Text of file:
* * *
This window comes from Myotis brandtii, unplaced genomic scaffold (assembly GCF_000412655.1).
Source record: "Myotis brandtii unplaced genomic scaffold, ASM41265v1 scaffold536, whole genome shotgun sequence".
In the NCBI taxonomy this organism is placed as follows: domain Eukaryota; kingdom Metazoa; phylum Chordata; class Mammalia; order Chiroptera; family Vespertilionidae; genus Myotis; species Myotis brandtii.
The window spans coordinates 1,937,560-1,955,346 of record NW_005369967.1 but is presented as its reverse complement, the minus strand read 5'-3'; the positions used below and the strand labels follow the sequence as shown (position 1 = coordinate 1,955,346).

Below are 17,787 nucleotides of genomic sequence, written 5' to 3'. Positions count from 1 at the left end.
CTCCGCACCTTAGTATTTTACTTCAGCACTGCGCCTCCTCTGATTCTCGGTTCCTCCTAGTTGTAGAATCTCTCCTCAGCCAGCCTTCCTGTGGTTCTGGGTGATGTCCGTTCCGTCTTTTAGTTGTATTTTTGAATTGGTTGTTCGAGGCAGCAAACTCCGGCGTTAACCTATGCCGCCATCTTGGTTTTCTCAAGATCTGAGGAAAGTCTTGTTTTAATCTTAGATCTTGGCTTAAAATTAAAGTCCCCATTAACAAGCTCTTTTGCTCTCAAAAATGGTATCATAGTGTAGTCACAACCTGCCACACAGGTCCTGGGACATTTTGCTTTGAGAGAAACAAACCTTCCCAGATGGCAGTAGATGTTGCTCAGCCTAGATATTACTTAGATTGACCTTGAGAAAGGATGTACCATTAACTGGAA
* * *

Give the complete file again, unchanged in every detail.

This window comes from Myotis brandtii, unplaced genomic scaffold (assembly GCF_000412655.1).
Source record: "Myotis brandtii unplaced genomic scaffold, ASM41265v1 scaffold536, whole genome shotgun sequence".
In the NCBI taxonomy this organism is placed as follows: domain Eukaryota; kingdom Metazoa; phylum Chordata; class Mammalia; order Chiroptera; family Vespertilionidae; genus Myotis; species Myotis brandtii.
The window spans coordinates 1,937,560-1,955,346 of record NW_005369967.1 but is presented as its reverse complement, the minus strand read 5'-3'; the positions used below and the strand labels follow the sequence as shown (position 1 = coordinate 1,955,346).

Below are 17,787 nucleotides of genomic sequence, written 5' to 3'. Positions count from 1 at the left end.
CTCCGCACCTTAGTATTTTACTTCAGCACTGCGCCTCCTCTGATTCTCGGTTCCTCCTAGTTGTAGAATCTCTCCTCAGCCAGCCTTCCTGTGGTTCTGGGTGATGTCCGTTCCGTCTTTTAGTTGTATTTTTGAATTGGTTGTTCGAGGCAGCAAACTCCGGCGTTAACCTATGCCGCCATCTTGGTTTTCTCAAGATCTGAGGAAAGTCTTGTTTTAATCTTAGATCTTGGCTTAAAATTAAAGTCCCCATTAACAAGCTCTTTTGCTCTCAAAAATGGTATCATAGTGTAGTCACAACCTGCCACACAGGTCCTGGGACATTTTGCTTTGAGAGAAACAAACCTTCCCAGATGGCAGTAGATGTTGCTCAGCCTAGATATTACTTAGATTGACCTTGAGAAAGGATGTACCATTAACTGGAA